Of course this is frustrating to me, because I have seen what these companies do when they say they are helping the African communitys that they extract raw materials from. One company in Nigeria claimed that it had really helped the community by putting in water and roads. Unfortunately most do not understand that those were roads to and from the company so that they could extract the goods and that the water is used as a weapon against the workers, if they strike or try to get a union, the water is turned off and the community now dependent on the water is made to suffer, unless they give into the company.

So community works by these big multi-nationals is a "bandaid" on the big bloody wound but still it is something more than nothing, which Africa was previously getting. Mr. Sullivan's heart is in the right place, he was just naive or maybe he is not naive and knows the deal but decided that was all he could get.

There are many Pan-African socialist movements and by far at the grassroots level, Pan-African socialism is the most popular. You would need to look up the writings of Nkrumah, one of the best Black minds that God ever graced the Black race with. Truly one needs to read this man just to be enlightened.

However that said, Nkrumah is dead and most of the Pan-African socialist movements have grown past his thinking, while building on the sure and strong foundation that he laid.

There is a singularity of Pan-Africanism in that it is pro-Black People the world over with an overriding concern for Africa.

That "Pro-Black People" is the central and most functional ideology of Pan-Africanism and it is most important. Do keep in mind we live in a world where some Black People are not Pan-African and they write books and articles about "how blacks are racist", "thank God we were slaves, because I would hate to have been born in Africa", and "Africa is poor because it is not Christian".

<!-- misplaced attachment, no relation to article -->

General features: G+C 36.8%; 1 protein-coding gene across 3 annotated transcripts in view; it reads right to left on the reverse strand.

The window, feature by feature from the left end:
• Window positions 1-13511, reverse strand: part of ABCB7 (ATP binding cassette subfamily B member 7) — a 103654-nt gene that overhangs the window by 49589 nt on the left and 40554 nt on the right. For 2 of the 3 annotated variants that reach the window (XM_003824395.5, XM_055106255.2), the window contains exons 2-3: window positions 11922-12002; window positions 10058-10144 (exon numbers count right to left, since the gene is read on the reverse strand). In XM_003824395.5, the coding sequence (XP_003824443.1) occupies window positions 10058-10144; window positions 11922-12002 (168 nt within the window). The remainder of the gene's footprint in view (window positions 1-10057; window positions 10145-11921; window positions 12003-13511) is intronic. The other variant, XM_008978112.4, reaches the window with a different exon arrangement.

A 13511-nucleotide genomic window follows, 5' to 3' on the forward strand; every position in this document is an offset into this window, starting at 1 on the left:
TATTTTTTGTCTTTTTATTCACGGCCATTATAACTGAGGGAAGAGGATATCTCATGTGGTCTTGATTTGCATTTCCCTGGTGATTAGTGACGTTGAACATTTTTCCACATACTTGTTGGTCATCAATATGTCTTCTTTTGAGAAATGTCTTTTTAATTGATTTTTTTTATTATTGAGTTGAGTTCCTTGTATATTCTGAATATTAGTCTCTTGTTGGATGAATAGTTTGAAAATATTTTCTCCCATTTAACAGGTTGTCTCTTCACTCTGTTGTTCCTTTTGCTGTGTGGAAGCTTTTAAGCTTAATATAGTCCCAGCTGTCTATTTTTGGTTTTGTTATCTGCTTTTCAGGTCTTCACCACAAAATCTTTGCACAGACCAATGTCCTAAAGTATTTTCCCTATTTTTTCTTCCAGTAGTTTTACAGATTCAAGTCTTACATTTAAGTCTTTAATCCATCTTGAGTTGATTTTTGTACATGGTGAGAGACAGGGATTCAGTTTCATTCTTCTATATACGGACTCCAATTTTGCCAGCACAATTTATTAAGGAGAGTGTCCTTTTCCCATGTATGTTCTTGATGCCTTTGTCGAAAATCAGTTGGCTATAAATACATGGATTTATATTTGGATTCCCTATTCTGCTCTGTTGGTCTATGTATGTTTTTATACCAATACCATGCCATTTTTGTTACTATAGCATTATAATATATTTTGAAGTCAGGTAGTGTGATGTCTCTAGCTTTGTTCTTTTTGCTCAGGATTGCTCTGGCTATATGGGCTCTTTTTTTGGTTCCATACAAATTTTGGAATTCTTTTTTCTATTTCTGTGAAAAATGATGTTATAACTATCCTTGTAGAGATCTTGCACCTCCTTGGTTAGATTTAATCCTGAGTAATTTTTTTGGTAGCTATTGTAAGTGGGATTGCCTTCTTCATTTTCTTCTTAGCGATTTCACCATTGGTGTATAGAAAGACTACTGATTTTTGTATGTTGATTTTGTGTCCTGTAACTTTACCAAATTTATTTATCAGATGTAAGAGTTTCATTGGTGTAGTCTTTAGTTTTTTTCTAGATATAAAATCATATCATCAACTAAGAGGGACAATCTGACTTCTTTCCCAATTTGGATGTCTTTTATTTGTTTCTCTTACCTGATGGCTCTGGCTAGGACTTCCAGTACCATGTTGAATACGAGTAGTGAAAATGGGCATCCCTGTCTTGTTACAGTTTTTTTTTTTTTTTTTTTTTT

When you have Blacks that hateful of their Black Roots, and Africa. Then of course the central ideology of Pan-Africanism as stated above is much more important than it might seem at first.

So yes there is a single Pan-African ideology, mission and purpose.

That said, within the bounds of Pan-Africanism, there are many different views of how we shall go about changing Africa for the better. I believe in Unity and would allow for all of them, as stepping stones if nothing else. That is why I extend respect for the Rev. Sullivans and for the Scientific Socialists. However I am of the Communalism strain of Pan-Africanism. I do not believe that Socialism nor Capitalism differ that much in that they both "do business" with the Western Powers and as such, both will be marginalized in the world whether the world is capitalist or socialist. [right now it is capitalist].